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Food & Water Watch - Fracking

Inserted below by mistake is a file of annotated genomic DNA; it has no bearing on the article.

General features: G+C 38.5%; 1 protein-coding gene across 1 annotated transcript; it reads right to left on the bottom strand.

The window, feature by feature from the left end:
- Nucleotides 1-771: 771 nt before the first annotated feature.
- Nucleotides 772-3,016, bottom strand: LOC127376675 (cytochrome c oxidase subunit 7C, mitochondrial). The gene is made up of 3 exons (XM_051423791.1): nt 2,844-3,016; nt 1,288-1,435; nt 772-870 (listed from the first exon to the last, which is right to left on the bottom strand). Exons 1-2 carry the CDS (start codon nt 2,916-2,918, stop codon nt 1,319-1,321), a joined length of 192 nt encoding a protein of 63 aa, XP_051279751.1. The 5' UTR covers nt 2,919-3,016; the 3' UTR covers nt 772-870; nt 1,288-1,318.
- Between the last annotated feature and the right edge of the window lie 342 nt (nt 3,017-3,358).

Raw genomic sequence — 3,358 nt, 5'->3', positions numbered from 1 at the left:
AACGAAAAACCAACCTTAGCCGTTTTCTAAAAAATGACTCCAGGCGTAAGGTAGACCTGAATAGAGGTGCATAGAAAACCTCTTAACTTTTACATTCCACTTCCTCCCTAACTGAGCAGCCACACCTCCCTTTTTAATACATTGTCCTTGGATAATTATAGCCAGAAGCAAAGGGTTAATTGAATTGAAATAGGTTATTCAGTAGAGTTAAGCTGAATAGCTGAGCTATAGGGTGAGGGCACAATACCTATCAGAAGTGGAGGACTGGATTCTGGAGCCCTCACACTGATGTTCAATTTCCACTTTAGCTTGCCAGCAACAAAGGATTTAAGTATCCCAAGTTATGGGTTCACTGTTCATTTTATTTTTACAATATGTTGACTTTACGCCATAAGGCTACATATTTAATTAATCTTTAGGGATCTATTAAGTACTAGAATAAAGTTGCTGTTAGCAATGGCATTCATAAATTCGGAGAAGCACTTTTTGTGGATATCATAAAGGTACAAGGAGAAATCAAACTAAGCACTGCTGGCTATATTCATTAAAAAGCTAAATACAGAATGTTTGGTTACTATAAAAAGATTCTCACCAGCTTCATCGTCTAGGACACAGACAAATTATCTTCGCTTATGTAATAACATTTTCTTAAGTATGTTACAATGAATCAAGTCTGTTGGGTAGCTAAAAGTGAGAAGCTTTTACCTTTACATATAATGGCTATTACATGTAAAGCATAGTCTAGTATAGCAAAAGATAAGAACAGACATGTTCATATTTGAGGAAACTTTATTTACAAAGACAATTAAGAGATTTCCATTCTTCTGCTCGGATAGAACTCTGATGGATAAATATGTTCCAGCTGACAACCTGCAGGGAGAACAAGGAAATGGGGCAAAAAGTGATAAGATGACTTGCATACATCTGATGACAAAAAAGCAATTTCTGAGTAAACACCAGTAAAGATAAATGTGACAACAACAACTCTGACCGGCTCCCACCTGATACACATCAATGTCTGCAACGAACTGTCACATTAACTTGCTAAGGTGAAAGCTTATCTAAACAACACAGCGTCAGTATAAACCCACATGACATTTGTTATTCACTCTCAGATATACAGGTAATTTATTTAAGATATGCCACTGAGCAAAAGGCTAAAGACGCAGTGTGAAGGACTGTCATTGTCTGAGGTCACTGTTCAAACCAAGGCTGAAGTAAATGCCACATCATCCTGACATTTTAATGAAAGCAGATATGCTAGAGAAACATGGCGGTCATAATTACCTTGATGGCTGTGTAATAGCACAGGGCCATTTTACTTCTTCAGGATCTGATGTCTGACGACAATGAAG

Fracking pollutes the water we drink and the air we breathe, and it’s dangerous for communities and our climate. It has also been linked to earthquakes. It is unacceptable that the oil and gas industry profits at the expense of our drinking water, environment and safety. What Is Fracking? Fracking, also called “hydraulic fracturing,” is a destructive process that corporations including Halliburton, BP and ExxonMobil use to extract natural gas and oil from rock that lies deep underground. They drill a deep well and inject millions of gallons of toxic fracking fluid – a mix of water, sand and harsh chemicals – at a high enough pressure to fracture the rock and release the oil or gas. Why Should Fracking Be Banned? In the U.S., a sweetheart deal with energy companies exempted fracking from major environmental laws, including the Safe Drinking Water Act, and spills and accidents are far too common. Food & Water Watch believes that the process is too risky to be regulated — and fracking prolongs our dependence on fossil fuels and delays policies that will bring us truly clean energy. Claims that natural gas is a “bridge fuel” ignore the fact that it is just another dangerous fossil fuel and does nothing to move us to renewable energy. Learn more about our campaign to ban fracking. Communities around the world are uniting around the call to ban fracking and Food & Water Watch has supported this growing movement in many ways, including by sponsoring the Global Frackdown.  What Are The Risks of Fracking? The entire process of fracking — from drilling a well to transporting waste — endangers our water and the health of our communities. There is clear evidence of the growing damage caused by fracking: Some people who live near fracking sites have become seriously ill from polluted air and contaminated water. Others can light their tap on fire due to the amount of methane in their water. The oil and gas industry isn’t required to disclose the chemicals they use in the fracking process, but many are known endocrine disruptors and carcinogens. Communities with fracking have seen declines in property values, increases in crime, and losses in local tourism and agriculture.  Methane, a potent greenhouse gas that contributes to climate change, leaks from fracking industry sites. If Fracking Is Dangerous, Why Are We Doing It? Corporate influence over our democracy is one of the biggest threats to our food and water. Learn more about how a handful of oil and gas companies control the public debate over energy and fracking.

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